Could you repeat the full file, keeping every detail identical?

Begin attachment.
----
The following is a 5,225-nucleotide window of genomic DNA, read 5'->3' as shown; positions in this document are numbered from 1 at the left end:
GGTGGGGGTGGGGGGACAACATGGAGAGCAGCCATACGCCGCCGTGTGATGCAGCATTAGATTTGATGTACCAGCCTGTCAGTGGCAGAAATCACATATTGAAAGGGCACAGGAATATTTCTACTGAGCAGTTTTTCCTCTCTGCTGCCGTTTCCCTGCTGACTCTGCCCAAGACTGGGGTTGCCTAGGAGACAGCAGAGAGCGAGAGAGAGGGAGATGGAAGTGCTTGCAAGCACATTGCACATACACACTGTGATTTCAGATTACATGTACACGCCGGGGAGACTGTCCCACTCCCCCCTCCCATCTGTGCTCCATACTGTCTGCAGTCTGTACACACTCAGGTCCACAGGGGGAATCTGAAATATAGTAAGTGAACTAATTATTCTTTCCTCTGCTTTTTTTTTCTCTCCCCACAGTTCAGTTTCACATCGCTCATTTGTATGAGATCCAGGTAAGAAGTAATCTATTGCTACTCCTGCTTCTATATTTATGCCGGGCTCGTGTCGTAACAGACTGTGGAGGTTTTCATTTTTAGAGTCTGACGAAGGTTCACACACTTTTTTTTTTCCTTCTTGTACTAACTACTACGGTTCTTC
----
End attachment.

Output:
The following is a 5,225-nucleotide window of genomic DNA, read 5'->3' as shown; positions in this document are numbered from 1 at the left end:
GGTGGGGGTGGGGGGACAACATGGAGAGCAGCCATACGCCGCCGTGTGATGCAGCATTAGATTTGATGTACCAGCCTGTCAGTGGCAGAAATCACATATTGAAAGGGCACAGGAATATTTCTACTGAGCAGTTTTTCCTCTCTGCTGCCGTTTCCCTGCTGACTCTGCCCAAGACTGGGGTTGCCTAGGAGACAGCAGAGAGCGAGAGAGAGGGAGATGGAAGTGCTTGCAAGCACATTGCACATACACACTGTGATTTCAGATTACATGTACACGCCGGGGAGACTGTCCCACTCCCCCCTCCCATCTGTGCTCCATACTGTCTGCAGTCTGTACACACTCAGGTCCACAGGGGGAATCTGAAATATAGTAAGTGAACTAATTATTCTTTCCTCTGCTTTTTTTTTCTCTCCCCACAGTTCAGTTTCACATCGCTCATTTGTATGAGATCCAGGTAAGAAGTAATCTATTGCTACTCCTGCTTCTATATTTATGCCGGGCTCGTGTCGTAACAGACTGTGGAGGTTTTCATTTTTAGAGTCTGACGAAGGTTCACACACTTTTTTTTTTCCTTCTTGTACTAACTACTACGGTTCTTC